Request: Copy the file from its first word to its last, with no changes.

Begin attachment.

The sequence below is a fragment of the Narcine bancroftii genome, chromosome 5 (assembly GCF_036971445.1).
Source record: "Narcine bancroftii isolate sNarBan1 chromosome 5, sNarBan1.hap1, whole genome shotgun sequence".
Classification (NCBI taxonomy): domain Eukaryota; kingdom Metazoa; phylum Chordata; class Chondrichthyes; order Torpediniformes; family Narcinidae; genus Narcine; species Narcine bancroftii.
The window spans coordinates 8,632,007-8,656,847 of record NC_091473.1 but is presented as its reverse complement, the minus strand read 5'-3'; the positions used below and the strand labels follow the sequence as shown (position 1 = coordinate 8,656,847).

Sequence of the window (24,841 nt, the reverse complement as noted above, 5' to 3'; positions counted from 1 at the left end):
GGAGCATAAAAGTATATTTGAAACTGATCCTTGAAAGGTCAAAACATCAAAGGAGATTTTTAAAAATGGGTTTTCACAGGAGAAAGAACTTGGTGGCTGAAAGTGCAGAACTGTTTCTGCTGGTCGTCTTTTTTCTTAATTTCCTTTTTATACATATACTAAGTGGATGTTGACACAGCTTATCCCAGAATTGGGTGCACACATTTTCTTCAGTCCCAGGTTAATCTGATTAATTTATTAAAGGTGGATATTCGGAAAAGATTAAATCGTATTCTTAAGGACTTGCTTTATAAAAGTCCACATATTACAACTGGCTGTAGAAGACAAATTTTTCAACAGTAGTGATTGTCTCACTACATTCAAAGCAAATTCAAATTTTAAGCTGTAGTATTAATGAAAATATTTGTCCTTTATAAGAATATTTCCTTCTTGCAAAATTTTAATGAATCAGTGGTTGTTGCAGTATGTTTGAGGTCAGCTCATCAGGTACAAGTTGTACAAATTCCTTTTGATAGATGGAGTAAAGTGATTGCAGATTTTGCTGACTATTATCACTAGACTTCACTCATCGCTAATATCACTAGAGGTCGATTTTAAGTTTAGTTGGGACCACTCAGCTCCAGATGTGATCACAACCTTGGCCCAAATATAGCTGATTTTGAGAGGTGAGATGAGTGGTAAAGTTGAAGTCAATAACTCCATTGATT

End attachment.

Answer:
The sequence below is a fragment of the Narcine bancroftii genome, chromosome 5 (assembly GCF_036971445.1).
Source record: "Narcine bancroftii isolate sNarBan1 chromosome 5, sNarBan1.hap1, whole genome shotgun sequence".
Classification (NCBI taxonomy): domain Eukaryota; kingdom Metazoa; phylum Chordata; class Chondrichthyes; order Torpediniformes; family Narcinidae; genus Narcine; species Narcine bancroftii.
The window spans coordinates 8,632,007-8,656,847 of record NC_091473.1 but is presented as its reverse complement, the minus strand read 5'-3'; the positions used below and the strand labels follow the sequence as shown (position 1 = coordinate 8,656,847).

Sequence of the window (24,841 nt, the reverse complement as noted above, 5' to 3'; positions counted from 1 at the left end):
GGAGCATAAAAGTATATTTGAAACTGATCCTTGAAAGGTCAAAACATCAAAGGAGATTTTTAAAAATGGGTTTTCACAGGAGAAAGAACTTGGTGGCTGAAAGTGCAGAACTGTTTCTGCTGGTCGTCTTTTTTCTTAATTTCCTTTTTATACATATACTAAGTGGATGTTGACACAGCTTATCCCAGAATTGGGTGCACACATTTTCTTCAGTCCCAGGTTAATCTGATTAATTTATTAAAGGTGGATATTCGGAAAAGATTAAATCGTATTCTTAAGGACTTGCTTTATAAAAGTCCACATATTACAACTGGCTGTAGAAGACAAATTTTTCAACAGTAGTGATTGTCTCACTACATTCAAAGCAAATTCAAATTTTAAGCTGTAGTATTAATGAAAATATTTGTCCTTTATAAGAATATTTCCTTCTTGCAAAATTTTAATGAATCAGTGGTTGTTGCAGTATGTTTGAGGTCAGCTCATCAGGTACAAGTTGTACAAATTCCTTTTGATAGATGGAGTAAAGTGATTGCAGATTTTGCTGACTATTATCACTAGACTTCACTCATCGCTAATATCACTAGAGGTCGATTTTAAGTTTAGTTGGGACCACTCAGCTCCAGATGTGATCACAACCTTGGCCCAAATATAGCTGATTTTGAGAGGTGAGATGAGTGGTAAAGTTGAAGTCAATAACTCCATTGATT